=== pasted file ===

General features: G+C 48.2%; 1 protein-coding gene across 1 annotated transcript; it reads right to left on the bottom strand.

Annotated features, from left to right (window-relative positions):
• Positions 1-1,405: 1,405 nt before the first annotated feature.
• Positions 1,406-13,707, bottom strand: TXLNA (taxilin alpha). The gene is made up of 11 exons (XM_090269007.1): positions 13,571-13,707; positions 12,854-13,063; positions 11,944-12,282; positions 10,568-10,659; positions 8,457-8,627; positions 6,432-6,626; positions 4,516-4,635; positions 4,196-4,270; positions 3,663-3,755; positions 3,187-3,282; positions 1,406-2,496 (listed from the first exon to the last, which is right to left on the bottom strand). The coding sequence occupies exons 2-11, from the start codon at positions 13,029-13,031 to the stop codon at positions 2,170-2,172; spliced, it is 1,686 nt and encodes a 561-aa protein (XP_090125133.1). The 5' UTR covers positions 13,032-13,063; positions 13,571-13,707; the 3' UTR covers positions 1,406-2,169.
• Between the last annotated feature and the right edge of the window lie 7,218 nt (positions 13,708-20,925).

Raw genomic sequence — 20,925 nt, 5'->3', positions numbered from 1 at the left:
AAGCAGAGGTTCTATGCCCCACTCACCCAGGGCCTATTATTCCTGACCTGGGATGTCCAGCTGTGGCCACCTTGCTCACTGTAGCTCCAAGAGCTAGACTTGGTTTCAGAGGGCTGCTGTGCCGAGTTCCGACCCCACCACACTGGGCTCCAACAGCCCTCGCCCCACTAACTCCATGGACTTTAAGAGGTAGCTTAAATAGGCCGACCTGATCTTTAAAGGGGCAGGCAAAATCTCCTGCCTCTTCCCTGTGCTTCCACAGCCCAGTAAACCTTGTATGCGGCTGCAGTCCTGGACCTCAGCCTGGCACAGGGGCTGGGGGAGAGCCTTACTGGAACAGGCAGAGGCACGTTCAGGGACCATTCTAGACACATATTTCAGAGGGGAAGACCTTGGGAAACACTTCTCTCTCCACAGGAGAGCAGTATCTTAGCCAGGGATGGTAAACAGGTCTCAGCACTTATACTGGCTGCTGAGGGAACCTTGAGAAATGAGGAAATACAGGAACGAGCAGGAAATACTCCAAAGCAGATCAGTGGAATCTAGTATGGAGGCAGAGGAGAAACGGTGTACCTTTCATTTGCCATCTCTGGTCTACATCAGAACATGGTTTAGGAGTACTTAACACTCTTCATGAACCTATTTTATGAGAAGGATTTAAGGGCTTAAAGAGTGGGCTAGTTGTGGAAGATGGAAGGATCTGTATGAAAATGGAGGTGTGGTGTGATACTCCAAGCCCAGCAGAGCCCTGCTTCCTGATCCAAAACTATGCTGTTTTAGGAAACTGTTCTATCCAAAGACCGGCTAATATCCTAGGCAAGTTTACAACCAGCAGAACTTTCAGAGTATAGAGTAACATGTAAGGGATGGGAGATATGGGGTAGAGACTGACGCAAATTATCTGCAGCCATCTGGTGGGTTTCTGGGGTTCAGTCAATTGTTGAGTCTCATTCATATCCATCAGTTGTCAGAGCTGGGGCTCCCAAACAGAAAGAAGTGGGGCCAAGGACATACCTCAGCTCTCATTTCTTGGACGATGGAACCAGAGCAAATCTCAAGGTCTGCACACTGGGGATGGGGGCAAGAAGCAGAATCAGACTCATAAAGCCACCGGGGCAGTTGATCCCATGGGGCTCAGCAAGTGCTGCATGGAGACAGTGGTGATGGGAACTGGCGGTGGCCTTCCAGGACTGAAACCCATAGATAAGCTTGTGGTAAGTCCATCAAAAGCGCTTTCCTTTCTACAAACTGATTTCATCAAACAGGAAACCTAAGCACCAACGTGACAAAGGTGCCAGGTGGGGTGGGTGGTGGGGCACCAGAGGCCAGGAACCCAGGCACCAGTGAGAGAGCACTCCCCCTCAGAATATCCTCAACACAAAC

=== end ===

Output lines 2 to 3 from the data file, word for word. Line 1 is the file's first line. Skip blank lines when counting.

Annotated features, from left to right (window-relative positions):
• Positions 1-1,405: 1,405 nt before the first annotated feature.